That still wasn’t the last stop for the grave: In 1893, the cemetery was ordered vacated, so Terence Jr. camped out by his parents’ graves demanding his parents’ remains not be moved. Eventually, the church agreed to move the whole lot, with the soil and headstone.

What the Irish Club calls “Seattle’s genuine ‘bit o’ the ould sod’” is now in Calvary Cemetery, not far from University Village. For help finding the grave, Find A Grave has more detailed information.

Courtesy of John Keane

3. The Galway Stone

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2210 Alaskan Way
Seattle, WA 98121

Seattle and Galway have been sister cities since 1986—and to commemorate years of intercity friendship, both cities placed stone monuments dedicated to one another. Galway’s was placed in 1993, but we took until 2000 to get ours together.

The monument, shaped like a large stone, has a bronze marker on top with geophysical data of Galway, with an arrow pointing in the city’s direction. It’s on the waterfront, right across from Pier 66.

Address is approximate.

4. Saint Patrick Cemetery

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(253) 838-2240
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This cemetery was created on Irish-owned land—originally the O’Connell family farm—in 1880, and was specifically set aside for Irish Catholic families in the area. In 1902, the Catholic Church officially purchased the cemetery, which is now maintained by nearby Gethsemane Cemetery in Federal Way.

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5. Bostwick Building

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756 Broadway
Tacoma, WA 98402

Dublin-born Rossell G. O’Brien was a former mayor and city council member in Olympia—and, for better or worse, he may be a huge reason why it’s custom to stand during the national anthem.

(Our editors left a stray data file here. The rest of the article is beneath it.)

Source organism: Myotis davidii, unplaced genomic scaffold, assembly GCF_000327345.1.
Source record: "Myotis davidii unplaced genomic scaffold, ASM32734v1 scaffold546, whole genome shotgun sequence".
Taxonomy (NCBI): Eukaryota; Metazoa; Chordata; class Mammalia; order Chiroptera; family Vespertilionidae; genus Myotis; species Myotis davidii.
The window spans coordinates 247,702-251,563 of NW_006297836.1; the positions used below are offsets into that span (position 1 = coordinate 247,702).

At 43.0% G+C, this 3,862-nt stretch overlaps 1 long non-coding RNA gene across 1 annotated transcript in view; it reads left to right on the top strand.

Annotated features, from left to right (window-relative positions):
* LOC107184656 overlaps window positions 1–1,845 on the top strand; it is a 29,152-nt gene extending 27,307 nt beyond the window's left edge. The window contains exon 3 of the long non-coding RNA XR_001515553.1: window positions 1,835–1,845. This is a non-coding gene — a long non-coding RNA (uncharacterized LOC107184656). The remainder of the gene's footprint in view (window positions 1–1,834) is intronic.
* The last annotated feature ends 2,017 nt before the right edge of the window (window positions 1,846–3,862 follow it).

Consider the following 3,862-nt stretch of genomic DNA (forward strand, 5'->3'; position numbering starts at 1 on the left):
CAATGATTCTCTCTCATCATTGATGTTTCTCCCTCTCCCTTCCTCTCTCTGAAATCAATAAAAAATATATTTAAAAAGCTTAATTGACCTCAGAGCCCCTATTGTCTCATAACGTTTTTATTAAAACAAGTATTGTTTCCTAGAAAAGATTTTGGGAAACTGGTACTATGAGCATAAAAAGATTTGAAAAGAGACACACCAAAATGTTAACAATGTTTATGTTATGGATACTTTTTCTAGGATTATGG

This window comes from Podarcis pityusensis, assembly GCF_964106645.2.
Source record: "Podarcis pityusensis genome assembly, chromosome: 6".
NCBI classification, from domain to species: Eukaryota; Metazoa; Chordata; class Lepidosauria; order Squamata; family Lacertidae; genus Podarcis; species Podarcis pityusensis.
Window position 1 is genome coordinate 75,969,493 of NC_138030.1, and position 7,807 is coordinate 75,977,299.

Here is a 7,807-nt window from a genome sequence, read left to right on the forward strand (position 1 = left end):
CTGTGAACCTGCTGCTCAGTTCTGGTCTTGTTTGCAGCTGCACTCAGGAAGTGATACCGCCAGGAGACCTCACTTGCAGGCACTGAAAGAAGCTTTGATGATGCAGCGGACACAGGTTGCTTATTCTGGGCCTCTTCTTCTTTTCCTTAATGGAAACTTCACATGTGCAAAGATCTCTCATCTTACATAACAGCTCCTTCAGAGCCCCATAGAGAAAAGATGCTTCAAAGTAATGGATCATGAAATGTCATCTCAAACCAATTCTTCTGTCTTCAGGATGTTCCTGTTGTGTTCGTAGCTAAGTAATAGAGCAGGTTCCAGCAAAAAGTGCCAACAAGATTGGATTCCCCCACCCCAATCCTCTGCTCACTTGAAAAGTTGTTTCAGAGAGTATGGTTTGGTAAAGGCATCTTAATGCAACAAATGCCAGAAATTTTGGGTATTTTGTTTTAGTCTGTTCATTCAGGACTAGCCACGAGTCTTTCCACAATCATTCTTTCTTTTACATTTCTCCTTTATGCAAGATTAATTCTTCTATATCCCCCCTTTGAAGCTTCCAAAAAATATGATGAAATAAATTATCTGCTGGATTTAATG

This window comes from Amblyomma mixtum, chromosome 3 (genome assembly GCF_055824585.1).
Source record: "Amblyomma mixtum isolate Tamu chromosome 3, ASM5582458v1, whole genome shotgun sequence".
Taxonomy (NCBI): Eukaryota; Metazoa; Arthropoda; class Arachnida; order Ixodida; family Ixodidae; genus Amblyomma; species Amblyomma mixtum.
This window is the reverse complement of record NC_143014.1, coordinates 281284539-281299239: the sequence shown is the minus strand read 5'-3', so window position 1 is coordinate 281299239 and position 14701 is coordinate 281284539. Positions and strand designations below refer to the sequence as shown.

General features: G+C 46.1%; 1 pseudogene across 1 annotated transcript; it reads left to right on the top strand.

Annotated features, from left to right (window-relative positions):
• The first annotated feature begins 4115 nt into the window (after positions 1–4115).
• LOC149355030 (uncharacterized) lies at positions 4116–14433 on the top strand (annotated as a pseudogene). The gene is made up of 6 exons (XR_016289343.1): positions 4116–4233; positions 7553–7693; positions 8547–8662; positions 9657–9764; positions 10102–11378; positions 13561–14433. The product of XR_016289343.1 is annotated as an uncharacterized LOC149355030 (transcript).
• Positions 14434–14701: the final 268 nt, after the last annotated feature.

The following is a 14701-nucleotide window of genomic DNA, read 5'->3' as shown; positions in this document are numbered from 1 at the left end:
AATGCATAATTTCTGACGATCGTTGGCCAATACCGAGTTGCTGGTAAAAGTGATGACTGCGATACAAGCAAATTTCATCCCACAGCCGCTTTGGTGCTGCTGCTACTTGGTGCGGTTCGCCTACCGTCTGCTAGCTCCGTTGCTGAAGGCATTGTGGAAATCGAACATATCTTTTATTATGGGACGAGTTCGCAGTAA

The story goes that at a meeting of former Union officers at the Bostwick Building in Tacoma in 1893, O’Brien made a motion that "people should rise and remove their hats, if they were not in the military, and stand at attention for the playing of the national anthem."

Some say O’Brien isn’t the first to come up with this—Daniel Webster is credited for popularizing the practice, too. But regardless, a local Daughters of the American Revolution chapter installed a plaque on the Bostwick Building, which is now apartments and the Bostwick Cafe, commemorating O’Brien’s motion in 1970.

1. Maylor Headstone

90 Cemetery Rd, Coupeville, WA 98239
Courtesy of John Keane

Like the O’Brien’s grave, the Maylor headstone contains some Irish earth: After Mary Barrett Maylor died, her husband, Samuel Lindsay Maylor, traveled back to their native Cork to have a Gaelic headstone engraved.

If you end up visiting the Whidbey Island Grave, the text translates to a top-level timeline of her life: “Mary Barrett died here April 9, AD 1861. She was 31 years of age. She was born in Nenagh Ireland, beloved wife of Samuel Maylor. They were married in Liverpool in St. Peter's Church 21st December 1856. They had three sons, Paul, Thomas B and Mairion S. Her father was John (Eoin) Barrett, Tralee. Her mother Clara Page, Limerick. Arise.”